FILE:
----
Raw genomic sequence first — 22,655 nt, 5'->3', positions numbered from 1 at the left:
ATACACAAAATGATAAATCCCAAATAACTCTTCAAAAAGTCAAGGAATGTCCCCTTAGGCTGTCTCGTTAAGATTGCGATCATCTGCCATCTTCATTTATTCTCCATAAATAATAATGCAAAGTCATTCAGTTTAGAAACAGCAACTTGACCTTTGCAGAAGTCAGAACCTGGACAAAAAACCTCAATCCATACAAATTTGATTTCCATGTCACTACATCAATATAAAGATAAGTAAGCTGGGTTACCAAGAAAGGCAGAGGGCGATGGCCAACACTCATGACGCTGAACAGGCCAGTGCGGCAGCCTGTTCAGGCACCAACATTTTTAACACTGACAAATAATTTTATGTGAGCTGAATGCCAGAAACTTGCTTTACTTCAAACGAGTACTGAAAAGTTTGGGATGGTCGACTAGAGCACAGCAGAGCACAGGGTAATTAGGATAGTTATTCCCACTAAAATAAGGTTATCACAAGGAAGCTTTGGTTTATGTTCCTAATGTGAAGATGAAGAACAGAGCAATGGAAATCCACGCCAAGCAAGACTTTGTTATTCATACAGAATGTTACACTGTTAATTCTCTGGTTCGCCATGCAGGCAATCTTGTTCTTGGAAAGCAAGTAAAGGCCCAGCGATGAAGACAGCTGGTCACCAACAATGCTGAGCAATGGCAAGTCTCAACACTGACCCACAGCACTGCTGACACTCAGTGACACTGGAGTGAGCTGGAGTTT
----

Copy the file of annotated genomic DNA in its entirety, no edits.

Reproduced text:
Raw genomic sequence first — 22,655 nt, 5'->3', positions numbered from 1 at the left:
ATACACAAAATGATAAATCCCAAATAACTCTTCAAAAAGTCAAGGAATGTCCCCTTAGGCTGTCTCGTTAAGATTGCGATCATCTGCCATCTTCATTTATTCTCCATAAATAATAATGCAAAGTCATTCAGTTTAGAAACAGCAACTTGACCTTTGCAGAAGTCAGAACCTGGACAAAAAACCTCAATCCATACAAATTTGATTTCCATGTCACTACATCAATATAAAGATAAGTAAGCTGGGTTACCAAGAAAGGCAGAGGGCGATGGCCAACACTCATGACGCTGAACAGGCCAGTGCGGCAGCCTGTTCAGGCACCAACATTTTTAACACTGACAAATAATTTTATGTGAGCTGAATGCCAGAAACTTGCTTTACTTCAAACGAGTACTGAAAAGTTTGGGATGGTCGACTAGAGCACAGCAGAGCACAGGGTAATTAGGATAGTTATTCCCACTAAAATAAGGTTATCACAAGGAAGCTTTGGTTTATGTTCCTAATGTGAAGATGAAGAACAGAGCAATGGAAATCCACGCCAAGCAAGACTTTGTTATTCATACAGAATGTTACACTGTTAATTCTCTGGTTCGCCATGCAGGCAATCTTGTTCTTGGAAAGCAAGTAAAGGCCCAGCGATGAAGACAGCTGGTCACCAACAATGCTGAGCAATGGCAAGTCTCAACACTGACCCACAGCACTGCTGACACTCAGTGACACTGGAGTGAGCTGGAGTTT